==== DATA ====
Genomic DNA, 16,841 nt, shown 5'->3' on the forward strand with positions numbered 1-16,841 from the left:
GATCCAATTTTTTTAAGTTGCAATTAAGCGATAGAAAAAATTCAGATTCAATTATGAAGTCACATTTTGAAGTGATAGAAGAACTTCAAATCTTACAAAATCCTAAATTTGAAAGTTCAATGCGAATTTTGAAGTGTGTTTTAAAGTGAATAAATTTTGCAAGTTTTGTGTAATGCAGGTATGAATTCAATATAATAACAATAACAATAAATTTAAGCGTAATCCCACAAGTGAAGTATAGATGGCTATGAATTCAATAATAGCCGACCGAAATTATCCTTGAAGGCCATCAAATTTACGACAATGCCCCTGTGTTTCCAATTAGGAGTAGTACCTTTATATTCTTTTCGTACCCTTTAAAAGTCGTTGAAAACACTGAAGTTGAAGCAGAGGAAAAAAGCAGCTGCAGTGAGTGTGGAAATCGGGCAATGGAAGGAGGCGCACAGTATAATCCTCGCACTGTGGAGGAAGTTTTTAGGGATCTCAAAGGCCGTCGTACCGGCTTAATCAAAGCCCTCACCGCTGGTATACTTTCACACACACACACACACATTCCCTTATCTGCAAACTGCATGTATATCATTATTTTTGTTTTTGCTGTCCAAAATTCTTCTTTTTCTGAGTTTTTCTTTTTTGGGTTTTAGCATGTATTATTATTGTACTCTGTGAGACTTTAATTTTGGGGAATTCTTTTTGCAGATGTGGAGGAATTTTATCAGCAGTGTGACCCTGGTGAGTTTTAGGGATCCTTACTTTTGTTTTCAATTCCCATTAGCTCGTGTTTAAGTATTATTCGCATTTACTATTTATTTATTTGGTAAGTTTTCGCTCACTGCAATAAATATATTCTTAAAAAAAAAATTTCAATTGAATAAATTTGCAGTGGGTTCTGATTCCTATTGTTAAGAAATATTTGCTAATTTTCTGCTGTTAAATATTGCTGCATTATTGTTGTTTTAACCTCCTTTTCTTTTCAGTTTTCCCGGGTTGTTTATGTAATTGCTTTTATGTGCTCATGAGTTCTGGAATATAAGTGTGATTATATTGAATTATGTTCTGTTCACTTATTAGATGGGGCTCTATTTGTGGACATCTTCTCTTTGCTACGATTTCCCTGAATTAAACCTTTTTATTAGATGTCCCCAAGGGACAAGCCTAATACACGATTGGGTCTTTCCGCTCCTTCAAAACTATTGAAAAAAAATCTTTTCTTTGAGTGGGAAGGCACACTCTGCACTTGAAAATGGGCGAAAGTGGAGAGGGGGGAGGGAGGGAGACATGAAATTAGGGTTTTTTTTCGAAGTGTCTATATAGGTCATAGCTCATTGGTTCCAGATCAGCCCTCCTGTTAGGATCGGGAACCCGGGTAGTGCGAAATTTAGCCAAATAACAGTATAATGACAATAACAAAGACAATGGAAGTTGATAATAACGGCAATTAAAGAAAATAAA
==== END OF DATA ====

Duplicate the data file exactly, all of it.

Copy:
Genomic DNA, 16,841 nt, shown 5'->3' on the forward strand with positions numbered 1-16,841 from the left:
GATCCAATTTTTTTAAGTTGCAATTAAGCGATAGAAAAAATTCAGATTCAATTATGAAGTCACATTTTGAAGTGATAGAAGAACTTCAAATCTTACAAAATCCTAAATTTGAAAGTTCAATGCGAATTTTGAAGTGTGTTTTAAAGTGAATAAATTTTGCAAGTTTTGTGTAATGCAGGTATGAATTCAATATAATAACAATAACAATAAATTTAAGCGTAATCCCACAAGTGAAGTATAGATGGCTATGAATTCAATAATAGCCGACCGAAATTATCCTTGAAGGCCATCAAATTTACGACAATGCCCCTGTGTTTCCAATTAGGAGTAGTACCTTTATATTCTTTTCGTACCCTTTAAAAGTCGTTGAAAACACTGAAGTTGAAGCAGAGGAAAAAAGCAGCTGCAGTGAGTGTGGAAATCGGGCAATGGAAGGAGGCGCACAGTATAATCCTCGCACTGTGGAGGAAGTTTTTAGGGATCTCAAAGGCCGTCGTACCGGCTTAATCAAAGCCCTCACCGCTGGTATACTTTCACACACACACACACACATTCCCTTATCTGCAAACTGCATGTATATCATTATTTTTGTTTTTGCTGTCCAAAATTCTTCTTTTTCTGAGTTTTTCTTTTTTGGGTTTTAGCATGTATTATTATTGTACTCTGTGAGACTTTAATTTTGGGGAATTCTTTTTGCAGATGTGGAGGAATTTTATCAGCAGTGTGACCCTGGTGAGTTTTAGGGATCCTTACTTTTGTTTTCAATTCCCATTAGCTCGTGTTTAAGTATTATTCGCATTTACTATTTATTTATTTGGTAAGTTTTCGCTCACTGCAATAAATATATTCTTAAAAAAAAAATTTCAATTGAATAAATTTGCAGTGGGTTCTGATTCCTATTGTTAAGAAATATTTGCTAATTTTCTGCTGTTAAATATTGCTGCATTATTGTTGTTTTAACCTCCTTTTCTTTTCAGTTTTCCCGGGTTGTTTATGTAATTGCTTTTATGTGCTCATGAGTTCTGGAATATAAGTGTGATTATATTGAATTATGTTCTGTTCACTTATTAGATGGGGCTCTATTTGTGGACATCTTCTCTTTGCTACGATTTCCCTGAATTAAACCTTTTTATTAGATGTCCCCAAGGGACAAGCCTAATACACGATTGGGTCTTTCCGCTCCTTCAAAACTATTGAAAAAAAATCTTTTCTTTGAGTGGGAAGGCACACTCTGCACTTGAAAATGGGCGAAAGTGGAGAGGGGGGAGGGAGGGAGACATGAAATTAGGGTTTTTTTTCGAAGTGTCTATATAGGTCATAGCTCATTGGTTCCAGATCAGCCCTCCTGTTAGGATCGGGAACCCGGGTAGTGCGAAATTTAGCCAAATAACAGTATAATGACAATAACAAAGACAATGGAAGTTGATAATAACGGCAATTAAAGAAAATAAA